|The 40 In 40 Days Project.|
37. The First Boyfriend (1983)
The Au Pairs
|In Autumn 1982,
I finally took the plunge, and placed a personal ad in the back pages of
the old “Gay News”. It produced the best of all possible results –
a reply from someone in much the same position as me (wanting to explore
the gay world, but not wanting to do it on his own), and on much the
same wavelength (another music obsessive, with drop dead cool tastes in
obscure synth bands and funky imported dance music). We were never
lovers, but we almost instantly became best friends, and partners in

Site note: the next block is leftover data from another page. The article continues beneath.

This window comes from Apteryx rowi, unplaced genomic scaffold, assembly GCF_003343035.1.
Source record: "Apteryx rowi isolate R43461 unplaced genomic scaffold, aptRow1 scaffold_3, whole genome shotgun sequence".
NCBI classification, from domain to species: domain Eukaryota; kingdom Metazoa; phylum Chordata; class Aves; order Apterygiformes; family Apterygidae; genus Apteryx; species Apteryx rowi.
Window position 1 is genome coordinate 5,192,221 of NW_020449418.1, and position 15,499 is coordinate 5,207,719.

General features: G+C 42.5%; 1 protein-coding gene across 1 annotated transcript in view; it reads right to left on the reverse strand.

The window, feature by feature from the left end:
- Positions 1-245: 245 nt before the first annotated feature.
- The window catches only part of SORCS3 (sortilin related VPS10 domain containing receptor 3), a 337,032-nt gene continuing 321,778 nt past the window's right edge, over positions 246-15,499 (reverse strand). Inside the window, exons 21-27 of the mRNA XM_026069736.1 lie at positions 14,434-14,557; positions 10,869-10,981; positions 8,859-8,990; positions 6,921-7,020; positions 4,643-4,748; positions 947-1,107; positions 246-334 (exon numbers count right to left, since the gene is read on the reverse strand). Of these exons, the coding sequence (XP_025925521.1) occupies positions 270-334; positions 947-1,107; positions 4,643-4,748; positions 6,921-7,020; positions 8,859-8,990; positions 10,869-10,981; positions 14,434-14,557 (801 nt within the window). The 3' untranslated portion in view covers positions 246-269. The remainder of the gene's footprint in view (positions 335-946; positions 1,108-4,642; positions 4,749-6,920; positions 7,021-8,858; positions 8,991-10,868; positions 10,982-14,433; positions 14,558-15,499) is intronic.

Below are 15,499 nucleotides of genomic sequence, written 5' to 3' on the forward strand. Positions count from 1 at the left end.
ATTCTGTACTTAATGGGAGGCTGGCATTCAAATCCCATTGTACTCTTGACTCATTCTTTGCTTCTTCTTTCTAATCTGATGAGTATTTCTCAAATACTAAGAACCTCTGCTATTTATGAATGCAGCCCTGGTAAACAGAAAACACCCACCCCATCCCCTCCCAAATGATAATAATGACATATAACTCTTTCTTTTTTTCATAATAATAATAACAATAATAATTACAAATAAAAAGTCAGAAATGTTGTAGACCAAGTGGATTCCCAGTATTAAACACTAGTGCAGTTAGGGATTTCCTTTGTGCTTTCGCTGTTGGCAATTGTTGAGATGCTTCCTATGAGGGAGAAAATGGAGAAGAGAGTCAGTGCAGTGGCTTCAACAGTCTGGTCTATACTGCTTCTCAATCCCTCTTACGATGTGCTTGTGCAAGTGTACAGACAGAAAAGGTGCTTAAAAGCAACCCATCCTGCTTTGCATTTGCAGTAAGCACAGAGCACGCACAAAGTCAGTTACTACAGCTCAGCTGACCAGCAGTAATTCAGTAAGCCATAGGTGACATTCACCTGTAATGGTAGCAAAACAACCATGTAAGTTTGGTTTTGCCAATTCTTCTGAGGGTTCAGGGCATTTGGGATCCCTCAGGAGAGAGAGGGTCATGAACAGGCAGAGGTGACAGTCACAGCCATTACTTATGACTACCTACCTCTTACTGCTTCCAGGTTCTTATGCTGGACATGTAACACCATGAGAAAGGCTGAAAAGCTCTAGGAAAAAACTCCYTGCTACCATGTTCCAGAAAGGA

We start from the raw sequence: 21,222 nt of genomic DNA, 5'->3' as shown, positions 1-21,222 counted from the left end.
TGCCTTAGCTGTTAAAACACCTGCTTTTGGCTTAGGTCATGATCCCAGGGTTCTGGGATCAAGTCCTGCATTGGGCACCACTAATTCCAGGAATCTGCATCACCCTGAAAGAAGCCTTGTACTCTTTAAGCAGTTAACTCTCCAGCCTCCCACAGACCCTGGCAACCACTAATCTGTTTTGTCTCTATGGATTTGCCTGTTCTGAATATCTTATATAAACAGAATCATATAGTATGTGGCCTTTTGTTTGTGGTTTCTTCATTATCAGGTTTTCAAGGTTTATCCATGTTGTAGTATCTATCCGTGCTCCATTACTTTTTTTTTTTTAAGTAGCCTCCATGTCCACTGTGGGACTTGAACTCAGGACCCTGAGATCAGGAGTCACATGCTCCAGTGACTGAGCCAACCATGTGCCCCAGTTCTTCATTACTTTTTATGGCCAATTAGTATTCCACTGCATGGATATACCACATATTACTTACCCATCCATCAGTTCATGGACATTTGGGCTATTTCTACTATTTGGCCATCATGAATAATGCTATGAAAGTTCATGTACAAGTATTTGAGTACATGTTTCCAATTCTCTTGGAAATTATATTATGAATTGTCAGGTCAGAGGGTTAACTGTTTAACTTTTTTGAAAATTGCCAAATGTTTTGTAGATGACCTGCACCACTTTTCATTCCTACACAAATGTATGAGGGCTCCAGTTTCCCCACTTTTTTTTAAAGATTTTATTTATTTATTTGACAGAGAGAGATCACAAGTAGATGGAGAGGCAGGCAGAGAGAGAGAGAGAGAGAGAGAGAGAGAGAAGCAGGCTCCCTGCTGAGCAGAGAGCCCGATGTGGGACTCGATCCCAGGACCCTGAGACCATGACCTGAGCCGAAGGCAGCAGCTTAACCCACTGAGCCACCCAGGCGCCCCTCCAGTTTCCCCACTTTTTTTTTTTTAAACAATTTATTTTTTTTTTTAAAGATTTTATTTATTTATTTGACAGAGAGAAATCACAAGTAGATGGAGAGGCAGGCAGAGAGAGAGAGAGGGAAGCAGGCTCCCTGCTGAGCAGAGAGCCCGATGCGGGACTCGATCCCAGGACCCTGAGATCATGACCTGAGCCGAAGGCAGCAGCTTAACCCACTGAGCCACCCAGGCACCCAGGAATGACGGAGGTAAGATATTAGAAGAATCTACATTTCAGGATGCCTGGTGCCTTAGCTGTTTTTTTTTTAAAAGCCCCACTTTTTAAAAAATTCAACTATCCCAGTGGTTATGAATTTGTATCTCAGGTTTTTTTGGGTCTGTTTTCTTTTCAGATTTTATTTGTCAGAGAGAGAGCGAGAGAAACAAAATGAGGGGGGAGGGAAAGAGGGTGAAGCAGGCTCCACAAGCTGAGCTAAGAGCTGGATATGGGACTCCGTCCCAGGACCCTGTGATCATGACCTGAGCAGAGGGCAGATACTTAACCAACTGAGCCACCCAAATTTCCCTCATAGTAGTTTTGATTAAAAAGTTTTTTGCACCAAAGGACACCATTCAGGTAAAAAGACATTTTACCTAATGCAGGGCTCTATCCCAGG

crime. Together, we started putting in serious hours on Nottingham’s
gay scene – two pubs (The Dragon and the basement of the Hearty
Goodfellow), one gay club (Part 2) and one mixed club (The Asylum).
I quickly discovered that this scene
had its own underground music – as yet without a name, although Record
Mirror had just started referring to it as “Boystown”. A year or
so later, it would be known as “Hi-Energy”. Two years later, it
would be a spent force artistically. But for now, all these strange new
records from the States intrigued and excited me. And so, in true
trainspotter style, I started hunting them down on 12-inch in Arcade
Records’ special “Boystown” section. Particularly if they were
produced by the great Bobby “O” (The Flirts, Divine, Roni Griffith,
later to produce the first single from the Pet Shop Boys). I had always
liked bopping around at student discos – now I was graduating as a
In those carefree days before the